Last week, I saw a wonderful picture of joy. Late Friday evening, we put the sled in the car, bundled up in our boots and coveralls and drove over to Arbor Springs Elementary School. They have a rather substantial hill in the front of the school that was perfect for sledding! When we got there, we found that we were not the only ones to have this idea. Several other families were already there, sliding down the hill on a variety of improvised sleds. We saw children sliding on trash can lids and pool toys and pieces of cardboard. The one thing that all of these kids had in common, regardless of their selected mode of transport, they were all laughing and shouting and having a great deal of fun. Even the dad or two that braved the hill let down his tough façade and giggled just a bit.
Some might say that this was a picture of happiness, not joy, but I tend to disagree, for I remember when I was a child and we got the random snowfall. We were happy that we missed school, but we were rejoicing when we got to play in the snow. The difference between happiness and joy is that happiness is fleeting, but joy abides in the heart. I tend to think that kids come into the world with a certain amount of joy preinstalled. The world does everything in its power to kill the joy, by leading children into sin and leading others to sin against them, but a good snow tends to let the joy bubble back to the top – if only for a moment.
Have you thought much about joy lately? Have you noticed how joy is getting harder and harder to find? It’s easy to see why. We’re engaged in wars. We are suffering under a difficult economy with high unemployment. We’re seeing a great deal of human suffering around the world. With all of this, we’ll take joy wherever we can find it, even if it is on the side of US 29 on a snowy hill!
Christians should not have to work too hard to find joy. We can find joy in joyful places – snowy days and delivery rooms. But Christians are uniquely equipped to find joy in some of the most unusual places. We can find joy in the hospital room when everything didn’t go as planned. We can find joy at the funeral home celebrating the life of a saint. We can find joy in the jail cell with cold, iron shackles around our feet. Many have even found joy as they have been beaten for their faith. We have found our greatest joy at a hill called Calvary and a garden cemetery. In those two places, our joy has been made the fullest – for it is in those two places where our Lord Jesus Christ died and was summarily resurrected. If you are looking for joy anywhere else, you had better change your focus.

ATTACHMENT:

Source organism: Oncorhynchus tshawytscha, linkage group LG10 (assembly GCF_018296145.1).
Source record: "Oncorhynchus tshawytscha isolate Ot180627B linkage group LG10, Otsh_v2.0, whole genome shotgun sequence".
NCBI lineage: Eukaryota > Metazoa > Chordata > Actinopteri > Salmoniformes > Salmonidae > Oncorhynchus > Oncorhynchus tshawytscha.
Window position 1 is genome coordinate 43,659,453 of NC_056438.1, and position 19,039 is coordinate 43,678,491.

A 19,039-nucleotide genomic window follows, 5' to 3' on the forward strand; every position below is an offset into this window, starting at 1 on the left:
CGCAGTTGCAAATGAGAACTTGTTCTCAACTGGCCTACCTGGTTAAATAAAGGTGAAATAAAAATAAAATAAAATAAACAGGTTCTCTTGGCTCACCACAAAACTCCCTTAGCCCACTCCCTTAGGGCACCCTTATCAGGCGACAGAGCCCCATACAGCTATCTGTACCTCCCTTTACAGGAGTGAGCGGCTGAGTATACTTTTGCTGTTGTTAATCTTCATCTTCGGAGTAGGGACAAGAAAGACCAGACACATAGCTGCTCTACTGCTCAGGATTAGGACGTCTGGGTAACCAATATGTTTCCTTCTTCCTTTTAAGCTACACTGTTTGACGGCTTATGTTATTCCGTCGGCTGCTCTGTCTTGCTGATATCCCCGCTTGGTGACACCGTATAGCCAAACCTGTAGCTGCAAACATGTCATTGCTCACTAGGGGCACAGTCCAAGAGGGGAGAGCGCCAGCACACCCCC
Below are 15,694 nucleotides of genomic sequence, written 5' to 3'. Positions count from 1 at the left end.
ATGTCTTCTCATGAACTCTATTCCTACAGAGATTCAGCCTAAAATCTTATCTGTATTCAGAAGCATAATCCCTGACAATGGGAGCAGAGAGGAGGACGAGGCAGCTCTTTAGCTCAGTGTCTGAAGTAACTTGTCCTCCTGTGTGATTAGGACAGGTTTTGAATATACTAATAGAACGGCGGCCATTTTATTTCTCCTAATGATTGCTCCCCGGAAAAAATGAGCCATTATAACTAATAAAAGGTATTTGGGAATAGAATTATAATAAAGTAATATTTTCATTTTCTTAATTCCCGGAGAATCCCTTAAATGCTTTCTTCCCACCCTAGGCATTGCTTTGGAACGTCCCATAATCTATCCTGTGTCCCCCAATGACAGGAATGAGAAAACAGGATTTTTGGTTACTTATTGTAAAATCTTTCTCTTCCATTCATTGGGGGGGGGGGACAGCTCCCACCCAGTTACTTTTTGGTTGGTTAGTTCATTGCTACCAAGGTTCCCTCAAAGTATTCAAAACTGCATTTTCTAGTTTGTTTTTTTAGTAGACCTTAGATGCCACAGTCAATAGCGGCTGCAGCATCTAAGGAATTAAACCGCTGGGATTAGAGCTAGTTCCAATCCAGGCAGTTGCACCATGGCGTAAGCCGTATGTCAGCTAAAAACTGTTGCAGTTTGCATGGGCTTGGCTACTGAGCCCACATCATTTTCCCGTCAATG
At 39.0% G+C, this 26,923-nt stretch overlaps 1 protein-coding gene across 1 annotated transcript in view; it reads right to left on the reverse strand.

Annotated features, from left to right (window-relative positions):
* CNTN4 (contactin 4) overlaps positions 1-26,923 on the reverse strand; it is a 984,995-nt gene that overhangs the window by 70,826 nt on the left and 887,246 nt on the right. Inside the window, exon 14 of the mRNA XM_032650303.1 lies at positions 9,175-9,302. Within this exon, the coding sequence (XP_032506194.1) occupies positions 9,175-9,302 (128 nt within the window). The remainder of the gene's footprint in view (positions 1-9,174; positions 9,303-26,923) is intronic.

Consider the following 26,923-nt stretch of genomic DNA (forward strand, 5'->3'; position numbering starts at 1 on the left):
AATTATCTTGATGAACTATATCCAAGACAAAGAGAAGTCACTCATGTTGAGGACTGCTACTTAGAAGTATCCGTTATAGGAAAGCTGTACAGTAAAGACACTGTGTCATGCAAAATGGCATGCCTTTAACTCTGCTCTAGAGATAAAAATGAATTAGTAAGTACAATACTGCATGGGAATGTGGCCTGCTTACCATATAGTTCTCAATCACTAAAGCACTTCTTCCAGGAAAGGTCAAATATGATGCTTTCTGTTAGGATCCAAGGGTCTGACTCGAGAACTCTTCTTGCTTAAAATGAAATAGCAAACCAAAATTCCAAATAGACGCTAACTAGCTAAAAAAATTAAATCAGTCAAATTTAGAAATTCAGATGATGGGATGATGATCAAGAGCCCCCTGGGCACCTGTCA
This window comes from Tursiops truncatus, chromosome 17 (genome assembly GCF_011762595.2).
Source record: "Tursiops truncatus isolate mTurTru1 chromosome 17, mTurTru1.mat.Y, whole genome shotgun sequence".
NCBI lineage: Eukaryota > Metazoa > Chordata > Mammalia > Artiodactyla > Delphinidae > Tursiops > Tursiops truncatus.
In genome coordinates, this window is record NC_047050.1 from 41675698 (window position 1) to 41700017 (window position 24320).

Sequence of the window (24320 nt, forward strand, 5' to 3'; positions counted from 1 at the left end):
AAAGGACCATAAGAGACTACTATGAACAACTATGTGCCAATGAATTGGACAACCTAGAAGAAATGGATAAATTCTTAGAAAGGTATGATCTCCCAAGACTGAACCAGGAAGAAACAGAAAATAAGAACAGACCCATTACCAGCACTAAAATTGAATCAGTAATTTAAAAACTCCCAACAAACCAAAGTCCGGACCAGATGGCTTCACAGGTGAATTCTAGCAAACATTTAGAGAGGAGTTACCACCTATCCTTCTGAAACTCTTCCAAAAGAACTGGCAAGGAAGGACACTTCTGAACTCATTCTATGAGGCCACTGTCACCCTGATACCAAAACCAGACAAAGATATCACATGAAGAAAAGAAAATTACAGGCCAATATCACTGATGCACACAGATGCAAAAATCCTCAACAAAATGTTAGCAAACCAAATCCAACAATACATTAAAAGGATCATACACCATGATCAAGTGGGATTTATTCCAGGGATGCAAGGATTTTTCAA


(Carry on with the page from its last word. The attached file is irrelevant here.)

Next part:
This week we will begin our study through the book of Philippians. This four chapter letter to the church at Philippi is often called the “Joy letter” because of Paul’s emphasis on the notion of joy and rejoicing. What makes this idea so compelling is that Paul was writing these things while imprisoned for preaching the Gospel of Jesus Christ. He was locked up in a cold, dark jail cell under the constant watch of Roman thugs. He had no family to tend to his needs, just Jesus and the companionship of his fellow captives – murders and extortionists and rioters and rebels and preachers – a rough crowd if there ever was one. Yet in the midst of such dismal surroundings, Paul has no hesitation telling the church at Philippi to “rejoice in the Lord” reminding them that his imprisonment has actually resulted in kingdom growth. Rejoice!
Maybe your joy tank is running on low. Get ready for a healthy dose of joy from the Apostle Paul as we begin working through his letter to the Philippians.
Again I say rejoice!